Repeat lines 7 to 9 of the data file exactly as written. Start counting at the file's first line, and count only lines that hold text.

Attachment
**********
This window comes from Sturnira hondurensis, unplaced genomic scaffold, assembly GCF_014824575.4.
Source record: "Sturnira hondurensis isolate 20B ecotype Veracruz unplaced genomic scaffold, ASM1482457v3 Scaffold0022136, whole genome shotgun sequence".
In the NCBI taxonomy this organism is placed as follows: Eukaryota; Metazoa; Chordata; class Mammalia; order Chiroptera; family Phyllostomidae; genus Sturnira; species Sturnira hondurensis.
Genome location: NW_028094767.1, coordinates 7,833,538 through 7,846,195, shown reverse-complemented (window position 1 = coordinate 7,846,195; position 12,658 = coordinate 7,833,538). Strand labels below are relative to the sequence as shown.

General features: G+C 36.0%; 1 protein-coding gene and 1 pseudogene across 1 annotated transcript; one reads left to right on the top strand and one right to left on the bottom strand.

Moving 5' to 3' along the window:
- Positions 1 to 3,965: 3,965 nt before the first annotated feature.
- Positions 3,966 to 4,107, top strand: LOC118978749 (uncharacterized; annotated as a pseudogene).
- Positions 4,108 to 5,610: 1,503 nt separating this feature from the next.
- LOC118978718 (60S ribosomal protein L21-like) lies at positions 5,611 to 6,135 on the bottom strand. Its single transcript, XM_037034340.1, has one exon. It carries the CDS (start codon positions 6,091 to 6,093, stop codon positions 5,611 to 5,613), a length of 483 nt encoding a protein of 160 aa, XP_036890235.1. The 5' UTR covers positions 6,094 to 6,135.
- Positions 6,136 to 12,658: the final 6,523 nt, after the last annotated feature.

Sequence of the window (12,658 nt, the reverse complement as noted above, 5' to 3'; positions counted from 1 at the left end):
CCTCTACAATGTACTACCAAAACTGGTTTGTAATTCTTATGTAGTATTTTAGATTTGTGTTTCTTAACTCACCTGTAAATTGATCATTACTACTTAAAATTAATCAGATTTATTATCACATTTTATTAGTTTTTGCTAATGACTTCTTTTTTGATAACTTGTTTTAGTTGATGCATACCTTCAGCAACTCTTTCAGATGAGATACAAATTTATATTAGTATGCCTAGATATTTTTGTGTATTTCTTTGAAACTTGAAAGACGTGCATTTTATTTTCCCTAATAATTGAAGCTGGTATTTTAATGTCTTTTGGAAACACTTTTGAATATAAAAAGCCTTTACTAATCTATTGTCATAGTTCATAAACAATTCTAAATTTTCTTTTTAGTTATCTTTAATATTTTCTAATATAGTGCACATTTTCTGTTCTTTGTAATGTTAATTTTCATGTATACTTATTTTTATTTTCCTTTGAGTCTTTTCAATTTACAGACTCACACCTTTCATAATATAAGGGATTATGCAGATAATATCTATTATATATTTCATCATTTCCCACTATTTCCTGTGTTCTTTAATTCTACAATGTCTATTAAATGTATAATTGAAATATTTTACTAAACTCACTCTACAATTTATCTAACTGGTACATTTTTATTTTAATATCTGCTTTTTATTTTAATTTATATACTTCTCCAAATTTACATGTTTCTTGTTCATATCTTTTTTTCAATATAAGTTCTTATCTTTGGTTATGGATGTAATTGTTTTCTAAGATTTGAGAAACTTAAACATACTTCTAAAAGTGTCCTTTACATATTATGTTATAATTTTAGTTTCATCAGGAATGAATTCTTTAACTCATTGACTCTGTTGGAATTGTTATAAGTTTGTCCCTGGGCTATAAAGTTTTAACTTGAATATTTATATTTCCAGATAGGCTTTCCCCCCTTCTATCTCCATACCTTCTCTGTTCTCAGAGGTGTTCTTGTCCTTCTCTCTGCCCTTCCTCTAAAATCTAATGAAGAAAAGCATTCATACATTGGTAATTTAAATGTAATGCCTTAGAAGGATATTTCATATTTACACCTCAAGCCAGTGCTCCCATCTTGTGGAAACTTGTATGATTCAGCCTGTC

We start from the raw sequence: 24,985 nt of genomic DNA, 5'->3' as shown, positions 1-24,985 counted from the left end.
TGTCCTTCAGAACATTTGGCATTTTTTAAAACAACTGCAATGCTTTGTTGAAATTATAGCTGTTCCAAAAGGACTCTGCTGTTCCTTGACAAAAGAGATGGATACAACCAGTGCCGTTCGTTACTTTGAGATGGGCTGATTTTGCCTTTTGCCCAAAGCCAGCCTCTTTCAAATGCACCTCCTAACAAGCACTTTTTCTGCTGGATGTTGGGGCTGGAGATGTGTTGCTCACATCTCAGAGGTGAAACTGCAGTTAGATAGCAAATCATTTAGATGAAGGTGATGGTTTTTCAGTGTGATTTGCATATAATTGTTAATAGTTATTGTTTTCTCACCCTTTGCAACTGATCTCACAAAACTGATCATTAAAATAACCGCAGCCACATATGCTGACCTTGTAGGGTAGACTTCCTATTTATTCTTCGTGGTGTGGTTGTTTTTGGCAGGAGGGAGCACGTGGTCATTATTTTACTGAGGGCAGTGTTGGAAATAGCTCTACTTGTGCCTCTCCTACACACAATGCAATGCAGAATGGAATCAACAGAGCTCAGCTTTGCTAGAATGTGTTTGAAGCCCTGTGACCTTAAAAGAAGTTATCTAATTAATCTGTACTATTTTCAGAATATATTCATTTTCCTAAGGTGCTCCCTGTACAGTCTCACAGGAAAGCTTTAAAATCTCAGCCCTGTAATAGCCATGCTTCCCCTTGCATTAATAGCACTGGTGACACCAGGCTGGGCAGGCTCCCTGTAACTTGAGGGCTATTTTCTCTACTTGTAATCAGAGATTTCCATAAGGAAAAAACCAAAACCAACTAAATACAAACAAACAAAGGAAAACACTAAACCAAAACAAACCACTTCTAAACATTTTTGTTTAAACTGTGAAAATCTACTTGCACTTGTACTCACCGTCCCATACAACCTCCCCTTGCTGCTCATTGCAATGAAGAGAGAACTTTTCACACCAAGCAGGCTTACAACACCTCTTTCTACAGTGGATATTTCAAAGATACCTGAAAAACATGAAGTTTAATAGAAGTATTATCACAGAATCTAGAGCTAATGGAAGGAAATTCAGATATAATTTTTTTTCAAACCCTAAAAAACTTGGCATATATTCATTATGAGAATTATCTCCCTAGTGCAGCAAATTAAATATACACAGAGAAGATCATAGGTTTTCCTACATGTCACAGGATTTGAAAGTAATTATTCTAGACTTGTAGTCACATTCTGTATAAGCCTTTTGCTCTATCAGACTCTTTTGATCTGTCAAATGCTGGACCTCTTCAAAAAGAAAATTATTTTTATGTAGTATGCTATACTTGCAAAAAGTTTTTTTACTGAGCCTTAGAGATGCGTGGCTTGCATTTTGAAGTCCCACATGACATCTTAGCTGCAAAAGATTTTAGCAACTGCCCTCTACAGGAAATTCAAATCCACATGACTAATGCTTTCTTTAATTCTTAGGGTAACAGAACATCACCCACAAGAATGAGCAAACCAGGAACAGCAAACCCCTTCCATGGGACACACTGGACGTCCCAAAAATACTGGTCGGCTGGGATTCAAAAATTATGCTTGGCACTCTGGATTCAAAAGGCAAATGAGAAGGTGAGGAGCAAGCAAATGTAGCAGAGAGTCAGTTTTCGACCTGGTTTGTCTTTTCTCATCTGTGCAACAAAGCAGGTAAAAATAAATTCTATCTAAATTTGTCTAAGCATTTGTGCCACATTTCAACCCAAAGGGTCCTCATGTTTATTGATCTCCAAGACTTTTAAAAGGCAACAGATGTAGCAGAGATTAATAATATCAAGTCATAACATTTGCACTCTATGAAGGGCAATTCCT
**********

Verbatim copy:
- Positions 1 to 3,965: 3,965 nt before the first annotated feature.
- Positions 3,966 to 4,107, top strand: LOC118978749 (uncharacterized; annotated as a pseudogene).
- Positions 4,108 to 5,610: 1,503 nt separating this feature from the next.